July 22, 2003
CEOs rarely surf the Web, and when they do it's for a particular purpose. Their time is too tight to be tempted to click on banner ads. They want to get in, get what they need, and get out.
So, how do you get to click on your campaign and submit contact data on your registration form? This Case Study includes lots of practical data on one tactic that really works. Plus, if you're considering testing variations on your campaign landing pages (aka splash pages), definitely read on for inspiration and data.
Justin Hitt, President of iunctura.com consultancy, markets his services to C-level executives - CEOs, CIO, COOs and CMOs.
He started by testing banner ads (link to samples below), with mixed results...
"They pulled an average of 0.5%, but [rose to] 1.5% to 4% on highly contextual pages well related to the target audience. But the number of exposures was so low it didn't produce the volume worth running them extensively."
Plus, he discovered that even at targeted sites, surfers who clicked on banners weren't highly qualified leads because they weren't in active consultant-seeking mode.
"Regular executives (outside of CIOs) don't spend a lot of time surfing Web sites. They are primarily information gatherers, forging here and there for specific bits of information, often through a secondary gatherer -- i.e. 'Go find me information about CRM ROI and send me a report by Friday.'"
Last but not least, even when Hitt's campaigns generated the right lead, the prospect wasn't about to order consulting services right away.
Hitt needed to build a relationship through a series of interactions that might someday turn a lead into a client.
After examining data from all of his campaigns, Hitt discovered one traffic-driving tactic was generating better leads than the rest. So, he bailed on much of his other marketing efforts to focus efforts on refining this one:
-> Step #1: Drive traffic through professional forum postings
C-level execs and their researching underlings don't tend to participate in online community as such on an ongoing basis. They aren't frequent posters, they don't return to sites often.
Instead, they search online forums and bulletin boards only when they're seeking the answer to a specific question. It's forum as encyclopedia versus forum as community.
To take advantage of this, Hitt surfed search engines using terms his prospects and their researchers might use when seeking answers online. Whenever he spotted a bulletin board or forum question or answer listed in the results, he dove in to examine it more carefully.
If the question or the person posing it appeared to be perfect in tone and subject for his target marketplace, Hitt would compose a thoughtful reply note to post publicly in the forum. (See link to samples below.)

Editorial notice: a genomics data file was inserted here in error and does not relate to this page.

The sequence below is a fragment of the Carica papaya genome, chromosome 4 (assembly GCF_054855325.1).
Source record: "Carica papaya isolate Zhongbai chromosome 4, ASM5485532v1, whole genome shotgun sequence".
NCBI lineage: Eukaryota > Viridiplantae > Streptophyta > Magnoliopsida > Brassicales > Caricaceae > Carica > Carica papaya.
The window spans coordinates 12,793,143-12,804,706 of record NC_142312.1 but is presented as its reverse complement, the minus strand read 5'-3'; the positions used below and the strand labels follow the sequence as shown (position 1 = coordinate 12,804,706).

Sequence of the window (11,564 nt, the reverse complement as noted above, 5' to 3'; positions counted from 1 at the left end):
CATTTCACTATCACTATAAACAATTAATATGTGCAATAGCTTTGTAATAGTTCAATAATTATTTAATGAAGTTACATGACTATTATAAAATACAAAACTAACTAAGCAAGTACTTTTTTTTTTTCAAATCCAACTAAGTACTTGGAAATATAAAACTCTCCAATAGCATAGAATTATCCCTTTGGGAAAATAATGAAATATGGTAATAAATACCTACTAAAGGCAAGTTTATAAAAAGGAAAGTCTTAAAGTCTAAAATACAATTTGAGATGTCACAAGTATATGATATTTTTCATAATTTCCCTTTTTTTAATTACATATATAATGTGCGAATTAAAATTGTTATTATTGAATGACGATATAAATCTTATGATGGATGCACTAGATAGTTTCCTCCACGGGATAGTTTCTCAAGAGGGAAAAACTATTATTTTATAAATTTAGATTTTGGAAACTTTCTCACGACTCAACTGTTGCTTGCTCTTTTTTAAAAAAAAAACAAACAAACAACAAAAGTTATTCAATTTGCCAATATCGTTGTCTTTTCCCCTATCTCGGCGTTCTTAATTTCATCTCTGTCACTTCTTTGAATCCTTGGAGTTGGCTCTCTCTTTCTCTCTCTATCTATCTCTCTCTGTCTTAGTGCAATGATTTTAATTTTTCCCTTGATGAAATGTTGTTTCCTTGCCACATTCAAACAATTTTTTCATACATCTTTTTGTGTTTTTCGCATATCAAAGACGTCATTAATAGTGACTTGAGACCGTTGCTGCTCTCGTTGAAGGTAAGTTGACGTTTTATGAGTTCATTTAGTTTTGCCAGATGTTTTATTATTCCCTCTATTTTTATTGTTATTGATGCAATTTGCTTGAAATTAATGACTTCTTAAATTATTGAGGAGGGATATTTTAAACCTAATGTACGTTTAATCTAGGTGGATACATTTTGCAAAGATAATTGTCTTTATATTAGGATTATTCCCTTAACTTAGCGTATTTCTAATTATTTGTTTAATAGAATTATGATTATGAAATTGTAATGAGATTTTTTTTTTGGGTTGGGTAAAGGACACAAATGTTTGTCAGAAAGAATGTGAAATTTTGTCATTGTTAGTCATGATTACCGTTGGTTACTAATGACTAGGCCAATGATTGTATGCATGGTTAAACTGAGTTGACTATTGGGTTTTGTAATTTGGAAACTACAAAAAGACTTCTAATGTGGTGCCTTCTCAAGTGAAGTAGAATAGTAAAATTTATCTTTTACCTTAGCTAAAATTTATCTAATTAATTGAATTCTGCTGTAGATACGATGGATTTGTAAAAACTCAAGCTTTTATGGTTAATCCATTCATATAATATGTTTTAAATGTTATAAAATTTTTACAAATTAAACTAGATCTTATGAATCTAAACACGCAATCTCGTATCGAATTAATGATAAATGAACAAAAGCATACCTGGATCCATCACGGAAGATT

Critical - these notes weren't openly salesy. He always included tips and/or data a researcher would find highly valuable. Then at the end he put a low-key offer inviting them to visit a particular Web page (his landing page) for more info.
"You don't want to interrupt them in the middle," says Hitt. "Give them good information and they will feel warm towards you and they will come."
-> Step #2. Test landing pages to maximize conversions
Instead of being content with a single landing page (aka splash page), Hitt continually ran tests, A/B splitting traffic from each posting to two different pages each with a slight difference.
Among the many elements he tested were:
a. Headline copy
It's said that headlines determine 70% of a print ads success. Hitt suspected Web headlines were just as important, so he constantly tested tweaks. For example, he tested:
- Receive Your FREE CRM Report by Email
- Get Your CRM Implementation Report by Email
b. Body copy
Hitt tested wording, and also long copy versus short copy. He expected long copy to win because in direct response longer letters often do.
Hitt tested classic white paper educational-style offers versus an online survey form that asked questions related to his services (link to sample below.) For example one five-question survey was entitled, "Executive Opinions of Building Business Relationships Online."
While the surveys asked for contact information, they appeared to be something that a formal researcher might ask for a true study versus simply a lead gen form.
d. Amount of data requested
Again, Hitt tested everything from asking for very, very little - just a name and email address - to asking for the full Monty including address, telephone, fax and demographic information.
-> Step 3: Follow-up campaigns
Hitt tried three automated tactics to continue the new relationship with leads so it would ultimately turn into a request for an RFP --
a. Confirmation pages that work harder
When prospects clicked submit to enter their data in the initial form, Hitt didn't want to send them to a generic "thank you" page. Instead, he created a special matching confirmation page to continue the visitor's experience.
While the confirmation pages definitely included a thanks in their headlines, their main focus was to get the prospect to continue interacting with Hitt's site and brand immediately. Why let a lead drift off when you've got their attention?
So each included multiple links to other educational items -- white papers, etc -- on the same topic as the initial posting they responded to. (See link to sample confirmation pages below.)
b. Email autoresponse series
Hitt set up an automated series of four email letters that each lead would get over a two-week period after they entered the system. (See link to samples below.)
Instead of selling, each contained useful information on the topic at hand, such as an article Hitt had written. He hoped this demonstrated value would remind prospects of why his firm would be the best consultancy for their needs.